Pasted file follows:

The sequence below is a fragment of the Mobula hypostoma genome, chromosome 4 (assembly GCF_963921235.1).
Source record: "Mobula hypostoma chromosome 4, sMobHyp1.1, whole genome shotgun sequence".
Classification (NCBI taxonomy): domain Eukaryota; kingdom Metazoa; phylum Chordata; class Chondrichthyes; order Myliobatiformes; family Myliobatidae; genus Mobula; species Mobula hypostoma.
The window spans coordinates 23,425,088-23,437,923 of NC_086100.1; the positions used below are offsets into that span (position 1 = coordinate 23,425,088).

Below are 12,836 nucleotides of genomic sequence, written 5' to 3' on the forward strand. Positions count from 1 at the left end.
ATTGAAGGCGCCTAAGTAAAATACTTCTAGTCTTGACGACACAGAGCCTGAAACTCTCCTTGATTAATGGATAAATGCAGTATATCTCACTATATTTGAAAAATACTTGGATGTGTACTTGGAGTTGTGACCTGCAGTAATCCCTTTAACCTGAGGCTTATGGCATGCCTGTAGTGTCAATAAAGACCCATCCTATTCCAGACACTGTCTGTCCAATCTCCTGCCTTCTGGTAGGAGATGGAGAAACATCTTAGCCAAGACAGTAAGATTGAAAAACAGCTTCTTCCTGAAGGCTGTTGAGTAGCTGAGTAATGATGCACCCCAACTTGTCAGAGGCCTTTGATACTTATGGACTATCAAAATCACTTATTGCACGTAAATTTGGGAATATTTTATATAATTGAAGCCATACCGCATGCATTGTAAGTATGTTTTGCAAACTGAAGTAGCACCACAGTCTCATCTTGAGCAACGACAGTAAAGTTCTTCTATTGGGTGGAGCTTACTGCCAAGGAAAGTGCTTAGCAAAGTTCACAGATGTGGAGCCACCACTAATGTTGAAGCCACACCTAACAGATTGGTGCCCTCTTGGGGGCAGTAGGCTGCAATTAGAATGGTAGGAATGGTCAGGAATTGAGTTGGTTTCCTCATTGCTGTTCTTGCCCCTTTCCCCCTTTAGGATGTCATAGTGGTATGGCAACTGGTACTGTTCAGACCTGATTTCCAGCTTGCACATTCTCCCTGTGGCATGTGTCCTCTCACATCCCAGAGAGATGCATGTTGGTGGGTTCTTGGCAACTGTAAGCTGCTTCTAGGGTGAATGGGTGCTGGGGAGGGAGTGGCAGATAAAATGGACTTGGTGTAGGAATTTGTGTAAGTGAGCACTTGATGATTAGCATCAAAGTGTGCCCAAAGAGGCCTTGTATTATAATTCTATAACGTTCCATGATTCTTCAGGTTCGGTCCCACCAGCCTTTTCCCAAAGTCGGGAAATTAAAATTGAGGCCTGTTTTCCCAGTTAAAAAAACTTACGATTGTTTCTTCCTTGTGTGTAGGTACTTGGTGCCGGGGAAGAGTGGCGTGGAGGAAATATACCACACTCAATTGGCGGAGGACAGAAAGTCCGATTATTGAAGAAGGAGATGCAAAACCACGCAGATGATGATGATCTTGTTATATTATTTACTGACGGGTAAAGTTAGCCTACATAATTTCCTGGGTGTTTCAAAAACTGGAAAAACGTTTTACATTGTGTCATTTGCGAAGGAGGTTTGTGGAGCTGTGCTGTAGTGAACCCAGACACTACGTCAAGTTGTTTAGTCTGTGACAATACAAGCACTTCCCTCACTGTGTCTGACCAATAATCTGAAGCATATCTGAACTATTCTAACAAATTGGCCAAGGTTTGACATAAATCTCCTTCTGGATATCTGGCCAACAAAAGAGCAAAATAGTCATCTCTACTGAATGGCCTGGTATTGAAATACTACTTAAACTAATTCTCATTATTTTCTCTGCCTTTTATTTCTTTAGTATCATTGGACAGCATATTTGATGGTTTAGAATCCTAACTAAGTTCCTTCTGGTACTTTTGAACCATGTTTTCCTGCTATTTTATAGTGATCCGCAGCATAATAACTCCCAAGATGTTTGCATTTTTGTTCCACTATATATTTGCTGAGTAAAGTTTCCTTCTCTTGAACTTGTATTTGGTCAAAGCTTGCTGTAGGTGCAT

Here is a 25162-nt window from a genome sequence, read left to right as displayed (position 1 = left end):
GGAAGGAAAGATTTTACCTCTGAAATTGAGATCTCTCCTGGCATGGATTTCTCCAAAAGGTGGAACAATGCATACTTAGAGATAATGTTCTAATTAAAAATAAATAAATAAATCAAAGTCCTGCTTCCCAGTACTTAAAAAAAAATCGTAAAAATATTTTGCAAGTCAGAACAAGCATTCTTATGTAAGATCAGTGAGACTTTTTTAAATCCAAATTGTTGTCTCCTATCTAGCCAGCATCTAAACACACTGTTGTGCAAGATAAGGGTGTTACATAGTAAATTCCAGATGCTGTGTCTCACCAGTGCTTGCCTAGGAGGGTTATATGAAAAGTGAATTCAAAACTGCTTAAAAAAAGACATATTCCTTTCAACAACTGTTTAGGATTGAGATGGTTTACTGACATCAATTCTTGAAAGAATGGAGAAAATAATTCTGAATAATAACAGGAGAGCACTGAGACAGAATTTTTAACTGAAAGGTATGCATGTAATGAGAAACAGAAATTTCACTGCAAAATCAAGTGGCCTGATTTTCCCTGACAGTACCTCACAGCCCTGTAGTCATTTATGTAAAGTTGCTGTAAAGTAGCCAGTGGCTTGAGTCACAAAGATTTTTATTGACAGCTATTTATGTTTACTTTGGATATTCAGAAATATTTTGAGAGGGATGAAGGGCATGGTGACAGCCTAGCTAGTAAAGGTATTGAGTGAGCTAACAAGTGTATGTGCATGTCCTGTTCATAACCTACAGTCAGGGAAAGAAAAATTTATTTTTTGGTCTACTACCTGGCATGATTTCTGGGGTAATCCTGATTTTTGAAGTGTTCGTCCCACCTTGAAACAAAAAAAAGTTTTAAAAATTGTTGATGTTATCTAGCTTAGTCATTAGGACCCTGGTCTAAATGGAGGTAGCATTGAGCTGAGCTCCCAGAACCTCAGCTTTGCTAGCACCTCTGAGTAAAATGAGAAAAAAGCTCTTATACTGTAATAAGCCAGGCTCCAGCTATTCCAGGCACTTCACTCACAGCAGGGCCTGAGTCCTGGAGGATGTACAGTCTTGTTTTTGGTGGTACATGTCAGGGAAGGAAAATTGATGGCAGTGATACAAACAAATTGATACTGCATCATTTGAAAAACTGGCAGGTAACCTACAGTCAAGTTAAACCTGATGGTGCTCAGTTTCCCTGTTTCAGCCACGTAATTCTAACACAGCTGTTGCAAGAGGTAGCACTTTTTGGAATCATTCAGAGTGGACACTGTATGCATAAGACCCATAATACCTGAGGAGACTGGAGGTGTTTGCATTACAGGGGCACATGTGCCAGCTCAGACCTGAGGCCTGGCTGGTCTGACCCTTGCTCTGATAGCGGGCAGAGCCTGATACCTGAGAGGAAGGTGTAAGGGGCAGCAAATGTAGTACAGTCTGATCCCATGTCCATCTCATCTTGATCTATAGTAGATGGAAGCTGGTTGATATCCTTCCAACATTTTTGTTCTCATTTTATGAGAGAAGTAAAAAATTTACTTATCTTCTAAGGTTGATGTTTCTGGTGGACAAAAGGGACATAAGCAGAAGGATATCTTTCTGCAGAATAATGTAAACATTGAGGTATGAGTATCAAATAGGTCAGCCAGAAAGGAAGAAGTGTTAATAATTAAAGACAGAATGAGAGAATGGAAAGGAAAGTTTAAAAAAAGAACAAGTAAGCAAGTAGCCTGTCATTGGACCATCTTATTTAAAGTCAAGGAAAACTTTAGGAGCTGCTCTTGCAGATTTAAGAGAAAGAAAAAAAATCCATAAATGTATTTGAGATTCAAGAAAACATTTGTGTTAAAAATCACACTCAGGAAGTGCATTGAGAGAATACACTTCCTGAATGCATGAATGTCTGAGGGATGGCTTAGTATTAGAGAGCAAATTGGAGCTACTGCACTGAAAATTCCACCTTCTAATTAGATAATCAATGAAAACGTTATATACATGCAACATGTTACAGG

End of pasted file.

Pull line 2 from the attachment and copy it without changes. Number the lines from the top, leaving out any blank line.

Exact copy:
Source record: "Mobula hypostoma chromosome 4, sMobHyp1.1, whole genome shotgun sequence".